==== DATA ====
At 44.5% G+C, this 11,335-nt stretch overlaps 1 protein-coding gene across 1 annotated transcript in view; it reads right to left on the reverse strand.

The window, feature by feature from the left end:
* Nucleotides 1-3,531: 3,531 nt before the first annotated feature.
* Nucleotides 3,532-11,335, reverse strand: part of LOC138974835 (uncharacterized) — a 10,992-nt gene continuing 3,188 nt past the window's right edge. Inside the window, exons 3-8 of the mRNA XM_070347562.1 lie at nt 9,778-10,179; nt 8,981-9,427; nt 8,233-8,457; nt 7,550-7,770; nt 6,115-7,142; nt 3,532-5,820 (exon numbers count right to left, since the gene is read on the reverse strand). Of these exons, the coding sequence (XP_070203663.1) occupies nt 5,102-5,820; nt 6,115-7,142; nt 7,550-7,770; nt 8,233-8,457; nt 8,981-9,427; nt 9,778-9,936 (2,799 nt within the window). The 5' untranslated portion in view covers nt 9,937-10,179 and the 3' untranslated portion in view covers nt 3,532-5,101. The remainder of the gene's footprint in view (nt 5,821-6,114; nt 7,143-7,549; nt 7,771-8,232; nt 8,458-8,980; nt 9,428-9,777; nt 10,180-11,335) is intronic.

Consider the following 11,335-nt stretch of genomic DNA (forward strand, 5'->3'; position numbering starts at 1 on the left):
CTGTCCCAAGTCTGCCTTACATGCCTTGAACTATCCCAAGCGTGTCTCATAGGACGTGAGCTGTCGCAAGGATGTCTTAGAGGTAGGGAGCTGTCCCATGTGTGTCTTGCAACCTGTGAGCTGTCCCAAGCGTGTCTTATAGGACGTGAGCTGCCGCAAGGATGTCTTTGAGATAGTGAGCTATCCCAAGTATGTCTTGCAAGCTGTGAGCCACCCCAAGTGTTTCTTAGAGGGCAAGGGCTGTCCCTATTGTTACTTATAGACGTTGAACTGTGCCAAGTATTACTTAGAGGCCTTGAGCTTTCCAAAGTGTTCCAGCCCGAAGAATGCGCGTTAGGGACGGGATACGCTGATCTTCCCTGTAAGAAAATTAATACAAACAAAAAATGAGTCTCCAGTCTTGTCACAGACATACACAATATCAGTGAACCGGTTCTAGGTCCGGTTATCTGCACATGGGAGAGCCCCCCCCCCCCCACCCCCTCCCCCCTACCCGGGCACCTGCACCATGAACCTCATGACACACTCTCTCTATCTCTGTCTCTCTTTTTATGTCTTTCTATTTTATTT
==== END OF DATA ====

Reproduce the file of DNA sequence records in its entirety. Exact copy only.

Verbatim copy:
At 44.5% G+C, this 11,335-nt stretch overlaps 1 protein-coding gene across 1 annotated transcript in view; it reads right to left on the reverse strand.

The window, feature by feature from the left end:
* Nucleotides 1-3,531: 3,531 nt before the first annotated feature.
* Nucleotides 3,532-11,335, reverse strand: part of LOC138974835 (uncharacterized) — a 10,992-nt gene continuing 3,188 nt past the window's right edge. Inside the window, exons 3-8 of the mRNA XM_070347562.1 lie at nt 9,778-10,179; nt 8,981-9,427; nt 8,233-8,457; nt 7,550-7,770; nt 6,115-7,142; nt 3,532-5,820 (exon numbers count right to left, since the gene is read on the reverse strand). Of these exons, the coding sequence (XP_070203663.1) occupies nt 5,102-5,820; nt 6,115-7,142; nt 7,550-7,770; nt 8,233-8,457; nt 8,981-9,427; nt 9,778-9,936 (2,799 nt within the window). The 5' untranslated portion in view covers nt 9,937-10,179 and the 3' untranslated portion in view covers nt 3,532-5,101. The remainder of the gene's footprint in view (nt 5,821-6,114; nt 7,143-7,549; nt 7,771-8,232; nt 8,458-8,980; nt 9,428-9,777; nt 10,180-11,335) is intronic.

Consider the following 11,335-nt stretch of genomic DNA (forward strand, 5'->3'; position numbering starts at 1 on the left):
CTGTCCCAAGTCTGCCTTACATGCCTTGAACTATCCCAAGCGTGTCTCATAGGACGTGAGCTGTCGCAAGGATGTCTTAGAGGTAGGGAGCTGTCCCATGTGTGTCTTGCAACCTGTGAGCTGTCCCAAGCGTGTCTTATAGGACGTGAGCTGCCGCAAGGATGTCTTTGAGATAGTGAGCTATCCCAAGTATGTCTTGCAAGCTGTGAGCCACCCCAAGTGTTTCTTAGAGGGCAAGGGCTGTCCCTATTGTTACTTATAGACGTTGAACTGTGCCAAGTATTACTTAGAGGCCTTGAGCTTTCCAAAGTGTTCCAGCCCGAAGAATGCGCGTTAGGGACGGGATACGCTGATCTTCCCTGTAAGAAAATTAATACAAACAAAAAATGAGTCTCCAGTCTTGTCACAGACATACACAATATCAGTGAACCGGTTCTAGGTCCGGTTATCTGCACATGGGAGAGCCCCCCCCCCCCCACCCCCTCCCCCCTACCCGGGCACCTGCACCATGAACCTCATGACACACTCTCTCTATCTCTGTCTCTCTTTTTATGTCTTTCTATTTTATTT